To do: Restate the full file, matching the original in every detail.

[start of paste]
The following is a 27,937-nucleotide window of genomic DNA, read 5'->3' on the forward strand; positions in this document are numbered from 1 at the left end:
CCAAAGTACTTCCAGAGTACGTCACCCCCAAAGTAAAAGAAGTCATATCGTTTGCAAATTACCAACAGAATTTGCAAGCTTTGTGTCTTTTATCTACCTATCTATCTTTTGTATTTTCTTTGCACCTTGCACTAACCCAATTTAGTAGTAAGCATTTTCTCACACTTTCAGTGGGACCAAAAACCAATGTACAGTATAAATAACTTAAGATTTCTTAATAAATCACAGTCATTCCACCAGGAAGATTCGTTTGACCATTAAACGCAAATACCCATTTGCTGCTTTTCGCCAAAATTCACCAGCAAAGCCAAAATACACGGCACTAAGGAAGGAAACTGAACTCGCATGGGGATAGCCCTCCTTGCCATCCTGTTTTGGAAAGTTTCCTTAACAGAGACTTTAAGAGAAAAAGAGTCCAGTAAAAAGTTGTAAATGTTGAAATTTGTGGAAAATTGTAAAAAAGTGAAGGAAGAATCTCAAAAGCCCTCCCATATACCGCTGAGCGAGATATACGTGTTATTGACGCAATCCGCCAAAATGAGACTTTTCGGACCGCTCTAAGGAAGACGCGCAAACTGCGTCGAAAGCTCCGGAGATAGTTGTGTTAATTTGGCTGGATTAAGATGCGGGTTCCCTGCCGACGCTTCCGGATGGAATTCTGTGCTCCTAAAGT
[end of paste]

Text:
The following is a 27,937-nucleotide window of genomic DNA, read 5'->3' on the forward strand; positions in this document are numbered from 1 at the left end:
CCAAAGTACTTCCAGAGTACGTCACCCCCAAAGTAAAAGAAGTCATATCGTTTGCAAATTACCAACAGAATTTGCAAGCTTTGTGTCTTTTATCTACCTATCTATCTTTTGTATTTTCTTTGCACCTTGCACTAACCCAATTTAGTAGTAAGCATTTTCTCACACTTTCAGTGGGACCAAAAACCAATGTACAGTATAAATAACTTAAGATTTCTTAATAAATCACAGTCATTCCACCAGGAAGATTCGTTTGACCATTAAACGCAAATACCCATTTGCTGCTTTTCGCCAAAATTCACCAGCAAAGCCAAAATACACGGCACTAAGGAAGGAAACTGAACTCGCATGGGGATAGCCCTCCTTGCCATCCTGTTTTGGAAAGTTTCCTTAACAGAGACTTTAAGAGAAAAAGAGTCCAGTAAAAAGTTGTAAATGTTGAAATTTGTGGAAAATTGTAAAAAAGTGAAGGAAGAATCTCAAAAGCCCTCCCATATACCGCTGAGCGAGATATACGTGTTATTGACGCAATCCGCCAAAATGAGACTTTTCGGACCGCTCTAAGGAAGACGCGCAAACTGCGTCGAAAGCTCCGGAGATAGTTGTGTTAATTTGGCTGGATTAAGATGCGGGTTCCCTGCCGACGCTTCCGGATGGAATTCTGTGCTCCTAAAGT